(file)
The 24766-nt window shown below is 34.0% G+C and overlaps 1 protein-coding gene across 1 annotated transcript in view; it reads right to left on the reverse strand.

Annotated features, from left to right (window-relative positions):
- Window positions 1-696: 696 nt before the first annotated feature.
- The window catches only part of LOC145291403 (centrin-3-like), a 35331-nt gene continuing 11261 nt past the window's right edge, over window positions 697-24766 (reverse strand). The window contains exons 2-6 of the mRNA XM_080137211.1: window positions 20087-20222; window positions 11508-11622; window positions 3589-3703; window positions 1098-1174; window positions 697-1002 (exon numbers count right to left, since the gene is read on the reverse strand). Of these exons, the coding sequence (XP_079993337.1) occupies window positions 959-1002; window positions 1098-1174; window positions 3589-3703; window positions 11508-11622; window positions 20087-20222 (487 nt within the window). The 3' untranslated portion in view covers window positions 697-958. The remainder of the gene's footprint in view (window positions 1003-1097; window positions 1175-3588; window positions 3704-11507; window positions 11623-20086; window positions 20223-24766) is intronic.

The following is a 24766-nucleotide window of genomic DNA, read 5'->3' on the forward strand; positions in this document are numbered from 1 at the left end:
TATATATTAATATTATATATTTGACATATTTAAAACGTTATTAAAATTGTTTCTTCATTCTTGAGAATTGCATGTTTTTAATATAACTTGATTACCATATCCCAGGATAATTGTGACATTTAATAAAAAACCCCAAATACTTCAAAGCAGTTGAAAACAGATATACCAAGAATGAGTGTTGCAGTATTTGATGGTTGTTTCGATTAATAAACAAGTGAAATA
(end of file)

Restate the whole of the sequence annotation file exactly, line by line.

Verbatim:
The 24766-nt window shown below is 34.0% G+C and overlaps 1 protein-coding gene across 1 annotated transcript in view; it reads right to left on the reverse strand.

Annotated features, from left to right (window-relative positions):
- Window positions 1-696: 696 nt before the first annotated feature.
- The window catches only part of LOC145291403 (centrin-3-like), a 35331-nt gene continuing 11261 nt past the window's right edge, over window positions 697-24766 (reverse strand). The window contains exons 2-6 of the mRNA XM_080137211.1: window positions 20087-20222; window positions 11508-11622; window positions 3589-3703; window positions 1098-1174; window positions 697-1002 (exon numbers count right to left, since the gene is read on the reverse strand). Of these exons, the coding sequence (XP_079993337.1) occupies window positions 959-1002; window positions 1098-1174; window positions 3589-3703; window positions 11508-11622; window positions 20087-20222 (487 nt within the window). The 3' untranslated portion in view covers window positions 697-958. The remainder of the gene's footprint in view (window positions 1003-1097; window positions 1175-3588; window positions 3704-11507; window positions 11623-20086; window positions 20223-24766) is intronic.

The following is a 24766-nucleotide window of genomic DNA, read 5'->3' on the forward strand; positions in this document are numbered from 1 at the left end:
TATATATTAATATTATATATTTGACATATTTAAAACGTTATTAAAATTGTTTCTTCATTCTTGAGAATTGCATGTTTTTAATATAACTTGATTACCATATCCCAGGATAATTGTGACATTTAATAAAAAACCCCAAATACTTCAAAGCAGTTGAAAACAGATATACCAAGAATGAGTGTTGCAGTATTTGATGGTTGTTTCGATTAATAAACAAGTGAAATA